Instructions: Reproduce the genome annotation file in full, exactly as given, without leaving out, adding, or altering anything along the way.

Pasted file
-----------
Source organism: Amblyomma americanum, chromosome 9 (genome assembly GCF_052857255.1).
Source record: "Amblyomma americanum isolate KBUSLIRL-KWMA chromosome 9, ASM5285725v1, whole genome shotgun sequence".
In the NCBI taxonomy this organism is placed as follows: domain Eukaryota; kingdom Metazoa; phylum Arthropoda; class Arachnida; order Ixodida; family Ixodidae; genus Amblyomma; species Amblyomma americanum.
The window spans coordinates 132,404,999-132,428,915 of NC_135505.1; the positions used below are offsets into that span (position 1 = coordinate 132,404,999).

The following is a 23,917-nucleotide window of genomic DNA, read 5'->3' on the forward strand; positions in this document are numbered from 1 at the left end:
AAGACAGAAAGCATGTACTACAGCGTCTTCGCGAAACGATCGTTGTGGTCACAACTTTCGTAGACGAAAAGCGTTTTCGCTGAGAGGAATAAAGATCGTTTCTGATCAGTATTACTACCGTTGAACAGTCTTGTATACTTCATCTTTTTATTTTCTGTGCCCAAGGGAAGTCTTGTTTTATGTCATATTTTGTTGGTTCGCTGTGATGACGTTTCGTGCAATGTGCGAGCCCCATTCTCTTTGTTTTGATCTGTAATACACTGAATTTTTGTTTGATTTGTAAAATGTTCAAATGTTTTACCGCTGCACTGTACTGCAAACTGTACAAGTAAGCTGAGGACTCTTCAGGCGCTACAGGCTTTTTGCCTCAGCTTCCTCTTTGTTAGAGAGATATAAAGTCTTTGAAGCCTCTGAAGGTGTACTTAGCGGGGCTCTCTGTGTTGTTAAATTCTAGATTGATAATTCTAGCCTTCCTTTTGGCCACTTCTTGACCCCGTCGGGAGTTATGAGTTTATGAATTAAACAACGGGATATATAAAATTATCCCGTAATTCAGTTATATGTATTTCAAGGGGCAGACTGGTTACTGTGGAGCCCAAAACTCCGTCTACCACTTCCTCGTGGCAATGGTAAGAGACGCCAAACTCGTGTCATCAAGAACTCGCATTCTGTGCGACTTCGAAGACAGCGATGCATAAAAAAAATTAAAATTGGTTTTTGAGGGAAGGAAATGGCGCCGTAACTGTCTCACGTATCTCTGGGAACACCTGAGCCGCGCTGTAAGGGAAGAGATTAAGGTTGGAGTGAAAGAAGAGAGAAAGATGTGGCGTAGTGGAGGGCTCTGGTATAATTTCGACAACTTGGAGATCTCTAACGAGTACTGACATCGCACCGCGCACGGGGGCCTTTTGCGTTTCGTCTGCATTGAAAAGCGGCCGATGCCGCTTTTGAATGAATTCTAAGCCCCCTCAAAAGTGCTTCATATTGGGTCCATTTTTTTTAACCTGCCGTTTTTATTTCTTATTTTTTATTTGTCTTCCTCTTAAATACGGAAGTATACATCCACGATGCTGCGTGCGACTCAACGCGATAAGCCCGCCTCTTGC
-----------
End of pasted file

Source organism: Amblyomma americanum, chromosome 9 (genome assembly GCF_052857255.1).
Source record: "Amblyomma americanum isolate KBUSLIRL-KWMA chromosome 9, ASM5285725v1, whole genome shotgun sequence".
In the NCBI taxonomy this organism is placed as follows: domain Eukaryota; kingdom Metazoa; phylum Arthropoda; class Arachnida; order Ixodida; family Ixodidae; genus Amblyomma; species Amblyomma americanum.
The window spans coordinates 132,404,999-132,428,915 of NC_135505.1; the positions used below are offsets into that span (position 1 = coordinate 132,404,999).

The following is a 23,917-nucleotide window of genomic DNA, read 5'->3' on the forward strand; positions in this document are numbered from 1 at the left end:
AAGACAGAAAGCATGTACTACAGCGTCTTCGCGAAACGATCGTTGTGGTCACAACTTTCGTAGACGAAAAGCGTTTTCGCTGAGAGGAATAAAGATCGTTTCTGATCAGTATTACTACCGTTGAACAGTCTTGTATACTTCATCTTTTTATTTTCTGTGCCCAAGGGAAGTCTTGTTTTATGTCATATTTTGTTGGTTCGCTGTGATGACGTTTCGTGCAATGTGCGAGCCCCATTCTCTTTGTTTTGATCTGTAATACACTGAATTTTTGTTTGATTTGTAAAATGTTCAAATGTTTTACCGCTGCACTGTACTGCAAACTGTACAAGTAAGCTGAGGACTCTTCAGGCGCTACAGGCTTTTTGCCTCAGCTTCCTCTTTGTTAGAGAGATATAAAGTCTTTGAAGCCTCTGAAGGTGTACTTAGCGGGGCTCTCTGTGTTGTTAAATTCTAGATTGATAATTCTAGCCTTCCTTTTGGCCACTTCTTGACCCCGTCGGGAGTTATGAGTTTATGAATTAAACAACGGGATATATAAAATTATCCCGTAATTCAGTTATATGTATTTCAAGGGGCAGACTGGTTACTGTGGAGCCCAAAACTCCGTCTACCACTTCCTCGTGGCAATGGTAAGAGACGCCAAACTCGTGTCATCAAGAACTCGCATTCTGTGCGACTTCGAAGACAGCGATGCATAAAAAAAATTAAAATTGGTTTTTGAGGGAAGGAAATGGCGCCGTAACTGTCTCACGTATCTCTGGGAACACCTGAGCCGCGCTGTAAGGGAAGAGATTAAGGTTGGAGTGAAAGAAGAGAGAAAGATGTGGCGTAGTGGAGGGCTCTGGTATAATTTCGACAACTTGGAGATCTCTAACGAGTACTGACATCGCACCGCGCACGGGGGCCTTTTGCGTTTCGTCTGCATTGAAAAGCGGCCGATGCCGCTTTTGAATGAATTCTAAGCCCCCTCAAAAGTGCTTCATATTGGGTCCATTTTTTTTAACCTGCCGTTTTTATTTCTTATTTTTTATTTGTCTTCCTCTTAAATACGGAAGTATACATCCACGATGCTGCGTGCGACTCAACGCGATAAGCCCGCCTCTTGC